Supertel Hospitality Inc. (SPPR) is in a very fragile position at the moment. With potential to either rebound or liquidate, it is in our best interest to develop as much insight as possible as to where the company is headed. We will start by looking at how the company got into this situation.
While the entire market was affected by the economic downturn, the nature of Supertel Hospitaly's hotels resulted in it sustaining more damage than the rest of the sector. As a hotel REIT which focuses on small and/or extended stay hotels in non-prime locations, the demand for hotels of this type is heavily affected by gas prices, unemployment, and construction projects.
As many of its hotels are in small towns and relatively far from major cities and airports, customers must drive long distances to get there. Since high gas prices deter this kind of traffic, the recent prices have adversely affected business. A decrease of over 15% in the price of crude in the past 2 months portends relief.
With hotels charging as little as $30 a night, SPPR's consumer demographic consists mostly of the lower and middle classes. Due to unemployment and underemployment, many people who used these low price hotels for lodging can no longer afford to travel.
Extended stay hotels rely on customers who require lodging for a period of approximately 2 weeks-3 months. (short enough to preclude a more permanent residence and long enough to make ordinary hotels too pricey). A major component that creates this type of demand is construction projects. With the downturn of the economy, construction has diminished and along with it the demand for extended stay hotels.
The net result of these components is low occupancy (57.9% continuing operations occupancy in 1Q12) and reduced ADR. As the economy recovers and these factors correct themselves, we can anticipate a recovery in the demand for SPPR's hotels. However, the presently diminished revenue stream makes paying the high coupon on its preferreds difficult.
Annual dividend $/share
Having a 1Q12 adjusted EBITDA of $0.2mm, it appears that SPPR cannot sustain its quarterly preferred dividends totaling $837,216 unless conditions improve. So far, management has made some crucial moves that have allowed the company to survive and have a shot at recovery.
Trimming the fat
SPPR recently changed its hotel management structure from centralized to regional, which CEO Kelly Walters believes contributed to the 14.9% increase in POI this quarter. Additionally, administrative costs have decreased slightly as compared to 1Q11. As another cost saving maneuver, Supertel recently sold 2 economy hotels for $2.86 million-- which, admittedly, is a very small sum. However, hotels of this type are simply not profitable at the moment. Since SPPR is not in a position which affords holding onto weak positions until their values increase, it was a way to cut losses. Supertel has over 20 similar properties poised for sale if given the opportunity to do so effectively. Through these sales, and the acquisition of a Hilton in Maryland for $11.5mm, SPPR is starting a transition toward mid-scale hotels which have proven more resilient to adverse economic conditions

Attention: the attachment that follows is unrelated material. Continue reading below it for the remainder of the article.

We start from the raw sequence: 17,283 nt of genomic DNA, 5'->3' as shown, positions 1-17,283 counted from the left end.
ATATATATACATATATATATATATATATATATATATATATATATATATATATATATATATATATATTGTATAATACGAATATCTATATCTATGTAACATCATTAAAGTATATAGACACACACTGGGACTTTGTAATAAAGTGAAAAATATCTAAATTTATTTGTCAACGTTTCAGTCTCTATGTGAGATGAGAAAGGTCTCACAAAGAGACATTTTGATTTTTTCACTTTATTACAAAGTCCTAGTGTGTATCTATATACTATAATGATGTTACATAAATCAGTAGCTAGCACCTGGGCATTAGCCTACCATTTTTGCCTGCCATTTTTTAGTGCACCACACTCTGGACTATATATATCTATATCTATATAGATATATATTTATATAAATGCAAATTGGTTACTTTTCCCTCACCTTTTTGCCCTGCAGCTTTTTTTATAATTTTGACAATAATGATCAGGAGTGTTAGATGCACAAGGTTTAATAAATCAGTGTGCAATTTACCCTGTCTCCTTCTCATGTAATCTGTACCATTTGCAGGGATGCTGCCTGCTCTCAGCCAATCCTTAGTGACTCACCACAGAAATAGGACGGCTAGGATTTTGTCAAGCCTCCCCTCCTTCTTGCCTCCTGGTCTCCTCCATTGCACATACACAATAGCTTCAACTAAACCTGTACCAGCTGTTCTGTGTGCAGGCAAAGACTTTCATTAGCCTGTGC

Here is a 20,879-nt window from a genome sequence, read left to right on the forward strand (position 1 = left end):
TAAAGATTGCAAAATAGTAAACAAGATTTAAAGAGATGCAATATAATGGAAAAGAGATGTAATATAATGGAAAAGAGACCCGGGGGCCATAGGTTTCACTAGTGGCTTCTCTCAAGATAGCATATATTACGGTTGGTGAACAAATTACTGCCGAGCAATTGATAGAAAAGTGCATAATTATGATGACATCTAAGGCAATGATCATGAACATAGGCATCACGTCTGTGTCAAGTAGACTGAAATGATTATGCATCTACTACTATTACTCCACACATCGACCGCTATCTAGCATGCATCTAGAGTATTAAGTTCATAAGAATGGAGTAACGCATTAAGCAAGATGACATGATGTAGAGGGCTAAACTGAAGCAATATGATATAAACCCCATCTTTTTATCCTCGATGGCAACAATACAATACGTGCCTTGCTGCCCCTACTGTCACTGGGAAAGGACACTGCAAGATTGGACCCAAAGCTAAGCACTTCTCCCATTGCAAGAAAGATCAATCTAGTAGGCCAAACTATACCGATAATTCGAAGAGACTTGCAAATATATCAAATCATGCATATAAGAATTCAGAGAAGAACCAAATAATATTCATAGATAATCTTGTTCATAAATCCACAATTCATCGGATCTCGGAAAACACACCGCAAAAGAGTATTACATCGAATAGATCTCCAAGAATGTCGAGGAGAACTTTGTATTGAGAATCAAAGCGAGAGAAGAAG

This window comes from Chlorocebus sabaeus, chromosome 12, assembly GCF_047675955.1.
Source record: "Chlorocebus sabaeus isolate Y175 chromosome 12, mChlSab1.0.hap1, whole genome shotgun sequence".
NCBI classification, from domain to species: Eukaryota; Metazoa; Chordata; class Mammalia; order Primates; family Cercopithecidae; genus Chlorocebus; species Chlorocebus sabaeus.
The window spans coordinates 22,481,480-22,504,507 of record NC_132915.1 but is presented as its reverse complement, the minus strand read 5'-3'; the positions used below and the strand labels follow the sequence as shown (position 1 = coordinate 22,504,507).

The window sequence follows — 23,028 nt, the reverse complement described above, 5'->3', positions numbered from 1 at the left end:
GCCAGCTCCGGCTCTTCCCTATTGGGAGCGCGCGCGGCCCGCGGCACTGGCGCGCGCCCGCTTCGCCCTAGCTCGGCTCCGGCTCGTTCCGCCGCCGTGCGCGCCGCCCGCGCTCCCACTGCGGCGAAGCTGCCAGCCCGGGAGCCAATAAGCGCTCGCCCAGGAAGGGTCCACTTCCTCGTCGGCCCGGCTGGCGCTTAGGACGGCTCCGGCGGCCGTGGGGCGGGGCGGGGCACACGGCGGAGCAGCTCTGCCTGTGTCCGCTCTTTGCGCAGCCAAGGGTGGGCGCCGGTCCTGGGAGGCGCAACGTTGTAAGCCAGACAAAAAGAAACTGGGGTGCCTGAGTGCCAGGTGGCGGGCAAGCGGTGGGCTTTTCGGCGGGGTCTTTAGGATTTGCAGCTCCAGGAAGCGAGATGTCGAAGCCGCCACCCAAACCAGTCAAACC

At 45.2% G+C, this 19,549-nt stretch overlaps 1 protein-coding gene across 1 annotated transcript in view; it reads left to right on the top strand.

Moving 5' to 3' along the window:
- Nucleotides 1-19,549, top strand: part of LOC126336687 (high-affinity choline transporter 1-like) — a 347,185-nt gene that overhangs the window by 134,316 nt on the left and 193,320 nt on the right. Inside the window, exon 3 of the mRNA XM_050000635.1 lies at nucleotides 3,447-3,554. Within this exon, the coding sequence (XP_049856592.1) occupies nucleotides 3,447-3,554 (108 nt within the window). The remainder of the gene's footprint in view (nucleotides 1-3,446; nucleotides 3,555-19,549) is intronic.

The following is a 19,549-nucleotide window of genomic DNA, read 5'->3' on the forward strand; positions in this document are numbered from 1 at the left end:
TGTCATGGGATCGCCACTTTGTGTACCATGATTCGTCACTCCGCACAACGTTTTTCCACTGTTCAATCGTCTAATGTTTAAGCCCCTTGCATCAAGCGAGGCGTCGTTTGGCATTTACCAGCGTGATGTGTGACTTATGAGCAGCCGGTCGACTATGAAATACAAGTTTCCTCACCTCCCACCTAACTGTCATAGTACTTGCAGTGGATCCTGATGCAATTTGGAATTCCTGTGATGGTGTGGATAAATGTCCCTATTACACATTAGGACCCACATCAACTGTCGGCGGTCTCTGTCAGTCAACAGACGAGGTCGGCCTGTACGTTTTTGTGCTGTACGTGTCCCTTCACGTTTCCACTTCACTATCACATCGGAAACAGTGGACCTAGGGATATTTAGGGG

How did a company struggling to make dividend payments afford a $11.5mm acquisition? Generally, small companies (particularly those that are in trouble), have difficulty obtaining loans or are forced into high interest rates, yet SPPR was able to source $30mm though the issuance of its Preferred C at a rate of only 6.25%. The preferred C, along with a warrant for 30,000,000 shares of common, at a price of $1.20, was sold in a private deal to Inversiones y Representaciones Sociedad Anonima (IRS). Additionally, IRS got to appoint 4 directors to the board. This deal was mutually beneficial in that it provided SPPR with a badly needed cheap source of capital and IRS got a large portion of ownership. Essentially, IRS is banking on Supertel succeeding so that it can profit from the 10 to 1 conversion on the Preferred C and the warrant.
The road ahead of Supertel is hard to predict. Many factors would have to fall into place for recovery, but management is taking steps in the right direction. While the common remains a risky proposition, Preferred B (SPPRO) provides an opportunity for incredibly high yield. Having recently been priced at $24.00, small portions of it can reasonably be had for over 10.4% yield. Of course, this tremendous yield comes with risk as it will only last if the company survives.
Disclosure: 2nd Market Capital and its affiliated accounts are long SPPRO and SPPRP